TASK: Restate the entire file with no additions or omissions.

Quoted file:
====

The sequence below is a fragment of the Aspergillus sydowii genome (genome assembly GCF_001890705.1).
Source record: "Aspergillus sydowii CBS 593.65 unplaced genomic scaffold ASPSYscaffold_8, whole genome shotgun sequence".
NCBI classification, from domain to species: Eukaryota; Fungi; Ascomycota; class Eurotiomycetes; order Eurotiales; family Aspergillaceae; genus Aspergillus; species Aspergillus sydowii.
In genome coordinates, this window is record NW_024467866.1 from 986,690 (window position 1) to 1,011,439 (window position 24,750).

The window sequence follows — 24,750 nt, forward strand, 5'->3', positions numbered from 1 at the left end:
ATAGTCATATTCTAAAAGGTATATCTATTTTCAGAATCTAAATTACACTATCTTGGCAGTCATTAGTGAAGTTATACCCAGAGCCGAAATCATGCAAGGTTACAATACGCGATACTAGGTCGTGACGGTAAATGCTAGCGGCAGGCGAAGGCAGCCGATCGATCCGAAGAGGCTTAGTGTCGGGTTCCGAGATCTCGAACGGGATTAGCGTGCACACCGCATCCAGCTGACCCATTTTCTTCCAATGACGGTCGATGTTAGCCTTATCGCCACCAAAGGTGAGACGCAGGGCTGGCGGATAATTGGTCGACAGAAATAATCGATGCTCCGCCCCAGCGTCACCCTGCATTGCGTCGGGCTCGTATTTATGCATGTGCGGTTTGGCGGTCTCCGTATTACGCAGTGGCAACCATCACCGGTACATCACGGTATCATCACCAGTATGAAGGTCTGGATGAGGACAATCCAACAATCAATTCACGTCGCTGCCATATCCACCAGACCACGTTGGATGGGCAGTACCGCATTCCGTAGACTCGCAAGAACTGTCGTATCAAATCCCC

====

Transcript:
The sequence below is a fragment of the Aspergillus sydowii genome (genome assembly GCF_001890705.1).
Source record: "Aspergillus sydowii CBS 593.65 unplaced genomic scaffold ASPSYscaffold_8, whole genome shotgun sequence".
NCBI classification, from domain to species: Eukaryota; Fungi; Ascomycota; class Eurotiomycetes; order Eurotiales; family Aspergillaceae; genus Aspergillus; species Aspergillus sydowii.
In genome coordinates, this window is record NW_024467866.1 from 986,690 (window position 1) to 1,011,439 (window position 24,750).

The window sequence follows — 24,750 nt, forward strand, 5'->3', positions numbered from 1 at the left end:
ATAGTCATATTCTAAAAGGTATATCTATTTTCAGAATCTAAATTACACTATCTTGGCAGTCATTAGTGAAGTTATACCCAGAGCCGAAATCATGCAAGGTTACAATACGCGATACTAGGTCGTGACGGTAAATGCTAGCGGCAGGCGAAGGCAGCCGATCGATCCGAAGAGGCTTAGTGTCGGGTTCCGAGATCTCGAACGGGATTAGCGTGCACACCGCATCCAGCTGACCCATTTTCTTCCAATGACGGTCGATGTTAGCCTTATCGCCACCAAAGGTGAGACGCAGGGCTGGCGGATAATTGGTCGACAGAAATAATCGATGCTCCGCCCCAGCGTCACCCTGCATTGCGTCGGGCTCGTATTTATGCATGTGCGGTTTGGCGGTCTCCGTATTACGCAGTGGCAACCATCACCGGTACATCACGGTATCATCACCAGTATGAAGGTCTGGATGAGGACAATCCAACAATCAATTCACGTCGCTGCCATATCCACCAGACCACGTTGGATGGGCAGTACCGCATTCCGTAGACTCGCAAGAACTGTCGTATCAAATCCCC